When tax season arrives, there is an urgency in the air. The sooner you get it done, the sooner you get your return (and avoid the April 15th rush). But what if in all the hurry you miss out on prime opportunities to increase your return?
There are currently dozens of different tax breaks within the U.S. tax code that can offer filers extra assistance. For example, the Earned Income Tax Credit (EITC) aims to reduce the amount of tax owed by hard working people with low to moderate income.
Do you qualify for the EITC or any other tax break that could result in a bigger return? Get started by checking out these five oft-forgotten deductions and credits listed below.
1. Costs of Job Hunting
For anyone on the job hunt, it’s important to keep track of all associated expenses as there are several deductions job seekers can benefit from. For example, any driving you do to and from a job interview counts as miles eligible for tax credit. Currently, the IRS standard mileage rate is 58 cents/mile.
There are a few stipulations for deducting job search expenses, but most importantly, to remain eligible the job hunter must look for work in their current field of employment.
2. Child Care Costs
Child care costs aren’t technically a deduction — it’s actually a credit for child care, which can be even better. While deductions are worth a quarter on the dollar for the 25 percent tax bracket, credits are worth a dollar on every dollar.
In some cases, employers offer a child care reimbursement account, but even if this isn’t an option, all employed parents are eligible for a credit worth between 20 percent and 35 percent of child care costs.1
3. Charitable Donations
Assuming the items to be donated are in good shape, individuals are eligible for a deduction based on the current value of the item in question for noncash gifts totaling more than $500. The amount to be deducted for each item must be tracked by the individual making the donations, and prices can be found in the Salvation Army’s donation value guide.
If you donate your time to a charity, adjacent expenses may also be tax deductible. For example, the food you buy to prepare a meal at a soup kitchen or the stamps you purchased for a fundraising mail campaign for a school.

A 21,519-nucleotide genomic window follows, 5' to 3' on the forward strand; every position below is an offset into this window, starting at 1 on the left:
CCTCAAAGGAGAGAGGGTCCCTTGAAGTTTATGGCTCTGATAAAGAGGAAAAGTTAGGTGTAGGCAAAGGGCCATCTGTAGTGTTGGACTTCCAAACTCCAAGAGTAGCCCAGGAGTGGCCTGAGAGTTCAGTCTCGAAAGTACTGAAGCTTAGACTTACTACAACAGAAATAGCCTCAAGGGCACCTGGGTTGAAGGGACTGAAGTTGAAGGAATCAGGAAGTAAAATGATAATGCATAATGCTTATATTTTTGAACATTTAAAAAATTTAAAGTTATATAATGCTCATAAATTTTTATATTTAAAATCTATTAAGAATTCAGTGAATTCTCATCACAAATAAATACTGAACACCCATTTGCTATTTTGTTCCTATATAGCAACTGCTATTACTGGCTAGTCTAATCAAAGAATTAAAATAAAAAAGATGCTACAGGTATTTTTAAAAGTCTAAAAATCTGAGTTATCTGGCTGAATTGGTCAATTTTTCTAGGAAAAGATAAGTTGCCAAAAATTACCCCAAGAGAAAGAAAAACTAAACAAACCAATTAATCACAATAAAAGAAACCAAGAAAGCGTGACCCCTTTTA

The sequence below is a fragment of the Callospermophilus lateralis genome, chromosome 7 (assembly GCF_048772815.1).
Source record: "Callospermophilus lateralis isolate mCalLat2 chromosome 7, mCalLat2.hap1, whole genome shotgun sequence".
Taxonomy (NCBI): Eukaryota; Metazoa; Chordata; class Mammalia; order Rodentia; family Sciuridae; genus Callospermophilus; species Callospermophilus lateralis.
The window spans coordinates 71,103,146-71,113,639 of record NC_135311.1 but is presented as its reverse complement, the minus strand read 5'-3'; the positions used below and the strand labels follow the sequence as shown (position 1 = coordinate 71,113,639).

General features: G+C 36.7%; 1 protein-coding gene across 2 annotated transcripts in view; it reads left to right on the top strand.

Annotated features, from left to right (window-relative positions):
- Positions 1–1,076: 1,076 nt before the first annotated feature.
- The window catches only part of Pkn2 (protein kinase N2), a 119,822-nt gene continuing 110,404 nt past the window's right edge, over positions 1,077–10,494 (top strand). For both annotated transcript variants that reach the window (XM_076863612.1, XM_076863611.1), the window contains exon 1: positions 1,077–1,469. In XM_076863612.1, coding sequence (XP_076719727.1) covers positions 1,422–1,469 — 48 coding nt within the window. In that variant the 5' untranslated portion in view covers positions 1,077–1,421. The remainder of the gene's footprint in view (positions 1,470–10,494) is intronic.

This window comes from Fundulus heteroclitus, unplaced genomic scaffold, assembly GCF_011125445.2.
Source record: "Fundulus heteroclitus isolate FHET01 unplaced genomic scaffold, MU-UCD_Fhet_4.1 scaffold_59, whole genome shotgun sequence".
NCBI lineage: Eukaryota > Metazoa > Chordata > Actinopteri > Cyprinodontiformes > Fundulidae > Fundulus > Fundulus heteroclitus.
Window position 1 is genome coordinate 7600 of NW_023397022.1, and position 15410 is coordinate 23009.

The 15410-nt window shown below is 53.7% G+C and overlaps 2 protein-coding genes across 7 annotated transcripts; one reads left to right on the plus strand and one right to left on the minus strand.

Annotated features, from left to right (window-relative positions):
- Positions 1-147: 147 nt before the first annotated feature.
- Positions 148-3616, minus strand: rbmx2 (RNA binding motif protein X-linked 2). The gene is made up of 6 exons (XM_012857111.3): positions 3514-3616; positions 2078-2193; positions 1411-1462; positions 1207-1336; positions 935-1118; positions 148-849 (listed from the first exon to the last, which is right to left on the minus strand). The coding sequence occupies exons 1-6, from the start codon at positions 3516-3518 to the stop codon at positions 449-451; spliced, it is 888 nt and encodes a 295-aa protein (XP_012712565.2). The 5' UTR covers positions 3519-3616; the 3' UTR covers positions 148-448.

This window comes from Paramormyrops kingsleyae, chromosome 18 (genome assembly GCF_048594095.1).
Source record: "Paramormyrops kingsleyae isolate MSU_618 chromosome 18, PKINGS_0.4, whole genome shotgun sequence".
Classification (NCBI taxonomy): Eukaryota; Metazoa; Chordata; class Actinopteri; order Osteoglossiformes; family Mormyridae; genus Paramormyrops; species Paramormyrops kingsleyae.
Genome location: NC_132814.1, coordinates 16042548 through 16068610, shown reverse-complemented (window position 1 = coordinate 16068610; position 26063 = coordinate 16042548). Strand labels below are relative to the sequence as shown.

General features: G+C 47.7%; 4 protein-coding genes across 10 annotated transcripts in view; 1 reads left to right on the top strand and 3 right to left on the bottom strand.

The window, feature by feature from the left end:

4. Continuing Education
For individuals earning less than $68,000 a year ($136,000 total for couples) who want to beef up their skill set with extra education, there’s the Lifetime Learning Credit offered by the IRS.1 For eligible parties, the credit will match up to 20 percent of education spending up to $10,000 for post-high school courses that build skills, even for retirees.
5. Investments for Retirement
While deductions for qualified plans like IRAs or 401(k)s are common knowledge, there is an extra tax credit for investing that many eligible Americans don’t even know about called the Saver’s Credit. It can provide a tax credit of up to $1,000 to eligible individuals, and $2,000 to eligible married couples.
Still looking for more ways to expand your tax return? Explore all credits and deductions for individuals listed on the IRS’s website. While you await your refund, be sure to come up with a smart plan for your extra cash like paying down your debt or by building up your emergency expense fund.
1McCormally, K. (2019). 20 Most-Overlooked Tax Breaks and Deductions.
The information in this article is provided for education and informational purposes only, without any express or implied warranty of any kind, including warranties of accuracy, completeness or fitness for any particular purpose. The information in this article is not intended to be and does not constitute financial or any other advice. The information in this article is general in nature and is not specific to you the user or anyone else.